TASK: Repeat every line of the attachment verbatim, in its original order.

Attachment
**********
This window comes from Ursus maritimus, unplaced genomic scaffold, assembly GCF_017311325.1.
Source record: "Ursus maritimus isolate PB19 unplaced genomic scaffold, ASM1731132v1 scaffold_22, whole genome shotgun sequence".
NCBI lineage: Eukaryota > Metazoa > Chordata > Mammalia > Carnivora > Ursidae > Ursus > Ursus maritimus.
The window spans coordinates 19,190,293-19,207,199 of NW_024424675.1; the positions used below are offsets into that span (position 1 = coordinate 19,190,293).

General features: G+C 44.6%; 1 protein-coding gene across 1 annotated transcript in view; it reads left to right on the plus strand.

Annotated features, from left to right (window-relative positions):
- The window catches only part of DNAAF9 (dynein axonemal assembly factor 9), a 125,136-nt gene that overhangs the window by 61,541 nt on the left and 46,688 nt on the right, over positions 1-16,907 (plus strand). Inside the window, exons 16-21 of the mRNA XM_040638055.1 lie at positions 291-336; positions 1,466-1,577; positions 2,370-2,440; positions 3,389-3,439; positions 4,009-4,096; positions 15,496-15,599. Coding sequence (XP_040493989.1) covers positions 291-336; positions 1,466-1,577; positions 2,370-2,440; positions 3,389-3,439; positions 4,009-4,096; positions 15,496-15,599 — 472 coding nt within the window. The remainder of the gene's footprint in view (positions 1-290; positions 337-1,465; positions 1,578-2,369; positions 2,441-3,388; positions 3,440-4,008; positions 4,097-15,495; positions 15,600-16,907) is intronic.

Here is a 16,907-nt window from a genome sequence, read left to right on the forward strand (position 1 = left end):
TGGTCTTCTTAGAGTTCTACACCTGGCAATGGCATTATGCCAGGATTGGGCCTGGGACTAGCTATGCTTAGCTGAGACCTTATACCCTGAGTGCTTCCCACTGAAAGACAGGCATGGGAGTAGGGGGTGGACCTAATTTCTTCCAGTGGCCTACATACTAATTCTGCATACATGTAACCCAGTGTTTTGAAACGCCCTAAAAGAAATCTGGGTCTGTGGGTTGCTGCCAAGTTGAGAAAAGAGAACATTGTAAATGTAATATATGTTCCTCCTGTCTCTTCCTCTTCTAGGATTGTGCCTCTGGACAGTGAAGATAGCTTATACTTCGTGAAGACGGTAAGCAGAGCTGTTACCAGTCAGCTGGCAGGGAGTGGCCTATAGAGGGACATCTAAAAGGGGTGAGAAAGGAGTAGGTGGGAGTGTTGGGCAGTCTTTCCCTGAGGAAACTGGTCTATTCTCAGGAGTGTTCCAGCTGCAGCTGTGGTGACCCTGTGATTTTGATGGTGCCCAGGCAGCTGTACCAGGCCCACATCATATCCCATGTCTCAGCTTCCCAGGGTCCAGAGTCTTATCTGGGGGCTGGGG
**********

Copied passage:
This window comes from Ursus maritimus, unplaced genomic scaffold, assembly GCF_017311325.1.
Source record: "Ursus maritimus isolate PB19 unplaced genomic scaffold, ASM1731132v1 scaffold_22, whole genome shotgun sequence".
NCBI lineage: Eukaryota > Metazoa > Chordata > Mammalia > Carnivora > Ursidae > Ursus > Ursus maritimus.
The window spans coordinates 19,190,293-19,207,199 of NW_024424675.1; the positions used below are offsets into that span (position 1 = coordinate 19,190,293).

General features: G+C 44.6%; 1 protein-coding gene across 1 annotated transcript in view; it reads left to right on the plus strand.

Annotated features, from left to right (window-relative positions):
- The window catches only part of DNAAF9 (dynein axonemal assembly factor 9), a 125,136-nt gene that overhangs the window by 61,541 nt on the left and 46,688 nt on the right, over positions 1-16,907 (plus strand). Inside the window, exons 16-21 of the mRNA XM_040638055.1 lie at positions 291-336; positions 1,466-1,577; positions 2,370-2,440; positions 3,389-3,439; positions 4,009-4,096; positions 15,496-15,599. Coding sequence (XP_040493989.1) covers positions 291-336; positions 1,466-1,577; positions 2,370-2,440; positions 3,389-3,439; positions 4,009-4,096; positions 15,496-15,599 — 472 coding nt within the window. The remainder of the gene's footprint in view (positions 1-290; positions 337-1,465; positions 1,578-2,369; positions 2,441-3,388; positions 3,440-4,008; positions 4,097-15,495; positions 15,600-16,907) is intronic.

Here is a 16,907-nt window from a genome sequence, read left to right on the forward strand (position 1 = left end):
TGGTCTTCTTAGAGTTCTACACCTGGCAATGGCATTATGCCAGGATTGGGCCTGGGACTAGCTATGCTTAGCTGAGACCTTATACCCTGAGTGCTTCCCACTGAAAGACAGGCATGGGAGTAGGGGGTGGACCTAATTTCTTCCAGTGGCCTACATACTAATTCTGCATACATGTAACCCAGTGTTTTGAAACGCCCTAAAAGAAATCTGGGTCTGTGGGTTGCTGCCAAGTTGAGAAAAGAGAACATTGTAAATGTAATATATGTTCCTCCTGTCTCTTCCTCTTCTAGGATTGTGCCTCTGGACAGTGAAGATAGCTTATACTTCGTGAAGACGGTAAGCAGAGCTGTTACCAGTCAGCTGGCAGGGAGTGGCCTATAGAGGGACATCTAAAAGGGGTGAGAAAGGAGTAGGTGGGAGTGTTGGGCAGTCTTTCCCTGAGGAAACTGGTCTATTCTCAGGAGTGTTCCAGCTGCAGCTGTGGTGACCCTGTGATTTTGATGGTGCCCAGGCAGCTGTACCAGGCCCACATCATATCCCATGTCTCAGCTTCCCAGGGTCCAGAGTCTTATCTGGGGGCTGGGG